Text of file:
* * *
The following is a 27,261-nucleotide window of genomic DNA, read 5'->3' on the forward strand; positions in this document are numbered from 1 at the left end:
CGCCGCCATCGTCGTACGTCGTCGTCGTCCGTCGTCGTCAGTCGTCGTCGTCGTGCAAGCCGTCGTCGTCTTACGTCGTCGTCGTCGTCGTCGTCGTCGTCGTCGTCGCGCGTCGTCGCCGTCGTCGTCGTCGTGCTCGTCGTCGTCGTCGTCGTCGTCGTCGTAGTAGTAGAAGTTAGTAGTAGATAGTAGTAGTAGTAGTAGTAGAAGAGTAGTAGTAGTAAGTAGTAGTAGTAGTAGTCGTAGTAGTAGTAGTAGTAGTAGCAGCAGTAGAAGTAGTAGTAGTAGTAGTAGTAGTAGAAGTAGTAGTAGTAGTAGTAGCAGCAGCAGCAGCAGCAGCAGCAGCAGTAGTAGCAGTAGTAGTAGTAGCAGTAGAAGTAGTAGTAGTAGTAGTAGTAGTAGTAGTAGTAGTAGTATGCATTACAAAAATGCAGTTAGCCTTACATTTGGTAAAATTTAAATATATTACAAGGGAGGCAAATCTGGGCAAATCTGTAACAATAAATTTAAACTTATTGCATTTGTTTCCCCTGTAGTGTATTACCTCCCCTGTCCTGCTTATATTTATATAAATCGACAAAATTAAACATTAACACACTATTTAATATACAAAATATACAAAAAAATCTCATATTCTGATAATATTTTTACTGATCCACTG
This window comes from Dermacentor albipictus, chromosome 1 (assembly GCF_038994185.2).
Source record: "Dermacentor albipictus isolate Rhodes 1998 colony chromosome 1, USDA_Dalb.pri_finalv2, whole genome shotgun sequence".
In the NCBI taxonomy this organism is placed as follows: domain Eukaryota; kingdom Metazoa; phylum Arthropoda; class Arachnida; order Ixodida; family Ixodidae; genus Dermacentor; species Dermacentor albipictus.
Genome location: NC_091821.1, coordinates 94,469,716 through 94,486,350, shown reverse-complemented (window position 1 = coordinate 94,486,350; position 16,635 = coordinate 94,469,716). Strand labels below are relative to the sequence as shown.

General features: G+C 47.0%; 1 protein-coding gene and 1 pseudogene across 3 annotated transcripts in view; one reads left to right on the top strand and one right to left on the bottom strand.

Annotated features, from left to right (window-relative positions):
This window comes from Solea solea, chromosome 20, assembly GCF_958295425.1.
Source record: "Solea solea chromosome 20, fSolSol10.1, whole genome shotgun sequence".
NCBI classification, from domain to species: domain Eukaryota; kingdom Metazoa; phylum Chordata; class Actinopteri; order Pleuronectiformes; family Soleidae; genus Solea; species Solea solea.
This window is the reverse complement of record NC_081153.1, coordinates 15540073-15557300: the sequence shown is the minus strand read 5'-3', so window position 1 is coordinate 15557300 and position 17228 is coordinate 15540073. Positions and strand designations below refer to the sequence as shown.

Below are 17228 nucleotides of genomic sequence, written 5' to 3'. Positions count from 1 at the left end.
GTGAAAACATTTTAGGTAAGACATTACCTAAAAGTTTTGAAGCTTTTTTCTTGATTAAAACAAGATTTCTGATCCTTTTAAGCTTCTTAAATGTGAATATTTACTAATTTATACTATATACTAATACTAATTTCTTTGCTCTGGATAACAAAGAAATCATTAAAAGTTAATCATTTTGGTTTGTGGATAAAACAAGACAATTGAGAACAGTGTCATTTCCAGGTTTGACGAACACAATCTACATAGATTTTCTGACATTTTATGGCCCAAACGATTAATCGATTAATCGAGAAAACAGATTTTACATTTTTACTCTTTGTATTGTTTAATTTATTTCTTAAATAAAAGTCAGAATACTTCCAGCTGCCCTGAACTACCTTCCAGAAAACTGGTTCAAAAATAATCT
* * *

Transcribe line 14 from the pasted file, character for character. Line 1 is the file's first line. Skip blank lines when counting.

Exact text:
GTGAAAACATTTTAGGTAAGACATTACCTAAAAGTTTTGAAGCTTTTTTCTTGATTAAAACAAGATTTCTGATCCTTTTAAGCTTCTTAAATGTGAATATTTACTAATTTATACTATATACTAATACTAATTTCTTTGCTCTGGATAACAAAGAAATCATTAAAAGTTAATCATTTTGGTTTGTGGATAAAACAAGACAATTGAGAACAGTGTCATTTCCAGGTTTGACGAACACAATCTACATAGATTTTCTGACATTTTATGGCCCAAACGATTAATCGATTAATCGAGAAAACAGATTTTACATTTTTACTCTTTGTATTGTTTAATTTATTTCTTAAATAAAAGTCAGAATACTTCCAGCTGCCCTGAACTACCTTCCAGAAAACTGGTTCAAAAATAATCT